I pay special attention to the legal requirements of possessing feathers since I sell feather art. Many people tell me about their small feather collections so I thought I’d share a rough guide to what feathers you can have in the USA.
You can have:
- Feathers from most birds that are not native to North America. European Starlings, House Sparrows, Eurasian Collared Doves, and Ring-neck Pheasants are not native to North America. Also, think feathers of peacocks, many parrots, most of the 55 species of pheasants, and small songbirds like zebra finches that are kept in cages. The biggest exceptions to this are the restrictions on having feathers of any bird in the world that is critically endangered.
- Feathers from most wild duck and geese you can’t sell, except for mallards. You can sell other kinds of duck feathers if it is for fly tying for fishing.
- Upland birds that people hunt—like turkey, grouse, and pheasant. Each state can have more restrictive laws, like in Washington State the Sharp-tailed Grouse is threatened so you can’t have those feathers unless you show it came from another state where hunting is permitted.
You can’t have:
- Feathers from almost all other birds in my country—not eagles of course, but also not seagull feathers, songbird feathers, or crow feathers.
- Feathers from many birds from other countries that are critically endangered.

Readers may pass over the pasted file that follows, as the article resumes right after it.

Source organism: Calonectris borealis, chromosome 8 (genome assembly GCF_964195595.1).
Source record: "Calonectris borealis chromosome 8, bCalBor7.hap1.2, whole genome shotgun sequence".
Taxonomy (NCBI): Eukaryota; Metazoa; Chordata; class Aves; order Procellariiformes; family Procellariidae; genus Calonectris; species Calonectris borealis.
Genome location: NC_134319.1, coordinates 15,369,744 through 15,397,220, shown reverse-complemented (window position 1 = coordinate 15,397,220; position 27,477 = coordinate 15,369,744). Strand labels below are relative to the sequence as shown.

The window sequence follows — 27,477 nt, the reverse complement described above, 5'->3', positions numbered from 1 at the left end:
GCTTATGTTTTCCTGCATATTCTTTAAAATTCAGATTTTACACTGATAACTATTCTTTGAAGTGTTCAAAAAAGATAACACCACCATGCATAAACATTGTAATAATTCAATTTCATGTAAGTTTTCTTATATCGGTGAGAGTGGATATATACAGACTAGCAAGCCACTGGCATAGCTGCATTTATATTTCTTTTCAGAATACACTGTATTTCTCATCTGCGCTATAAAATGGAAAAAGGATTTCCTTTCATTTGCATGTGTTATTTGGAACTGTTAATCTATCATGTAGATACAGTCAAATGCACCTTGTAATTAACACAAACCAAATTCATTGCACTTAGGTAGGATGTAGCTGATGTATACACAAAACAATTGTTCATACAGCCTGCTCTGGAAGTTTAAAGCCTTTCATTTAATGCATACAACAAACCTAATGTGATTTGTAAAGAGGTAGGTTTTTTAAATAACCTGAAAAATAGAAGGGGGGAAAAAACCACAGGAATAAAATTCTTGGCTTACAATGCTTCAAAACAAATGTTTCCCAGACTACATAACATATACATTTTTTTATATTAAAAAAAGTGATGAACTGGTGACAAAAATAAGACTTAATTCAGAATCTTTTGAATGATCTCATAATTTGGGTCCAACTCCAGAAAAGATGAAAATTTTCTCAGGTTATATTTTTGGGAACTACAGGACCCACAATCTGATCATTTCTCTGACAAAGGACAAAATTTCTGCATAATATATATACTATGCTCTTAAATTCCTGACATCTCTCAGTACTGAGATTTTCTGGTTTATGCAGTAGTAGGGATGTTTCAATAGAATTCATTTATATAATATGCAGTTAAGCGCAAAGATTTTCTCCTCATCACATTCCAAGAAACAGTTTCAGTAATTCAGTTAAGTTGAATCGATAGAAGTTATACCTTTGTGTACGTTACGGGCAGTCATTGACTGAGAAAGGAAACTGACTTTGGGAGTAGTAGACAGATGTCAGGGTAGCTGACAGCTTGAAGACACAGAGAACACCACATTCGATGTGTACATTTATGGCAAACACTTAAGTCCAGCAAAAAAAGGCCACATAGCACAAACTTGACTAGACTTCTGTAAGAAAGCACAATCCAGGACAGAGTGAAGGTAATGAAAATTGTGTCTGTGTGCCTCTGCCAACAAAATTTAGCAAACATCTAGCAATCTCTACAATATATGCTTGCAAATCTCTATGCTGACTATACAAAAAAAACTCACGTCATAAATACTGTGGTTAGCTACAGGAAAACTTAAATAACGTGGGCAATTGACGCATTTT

Though all birds naturally shed their feathers about once a year, you’re not legally supposed to have most of them. A law called the (U.S.) North American Migratory Bird Act was made a long time ago when people were killing too many birds to use for fashionable hats. It’s a broad-brush law intended to protect birds. It doesn’t recognize the difference between plucked feathers, shed feathers, or bird skins; you can’t have any of it. If a feather was pulled from a dead bird that you found at the side of the road or the beach, how does someone know that the bird wasn’t killed on purpose just for the feathers? It can sometimes seem silly but it is a matter of reasonable enforcement, like speeding law enforcement on the highway.
I try to be familiar with the laws but I’m not the person to go to for the final word in the USA—this page of the U.S. Fish and Wildlife Service is the place for the that. The law is explained and they have an alphabetically arranged list of protected birds. And here is a link to lists of earth's endangered species; click Cites Appendices.
Here is another link that discusses when you can have feathers from parrots from other countries that are critically endangered in those countries but because they are commonly kept in aviaries in the USA, it is ok to have their feathers in the USA. See more details about this at the American Federation of Aviculture's website.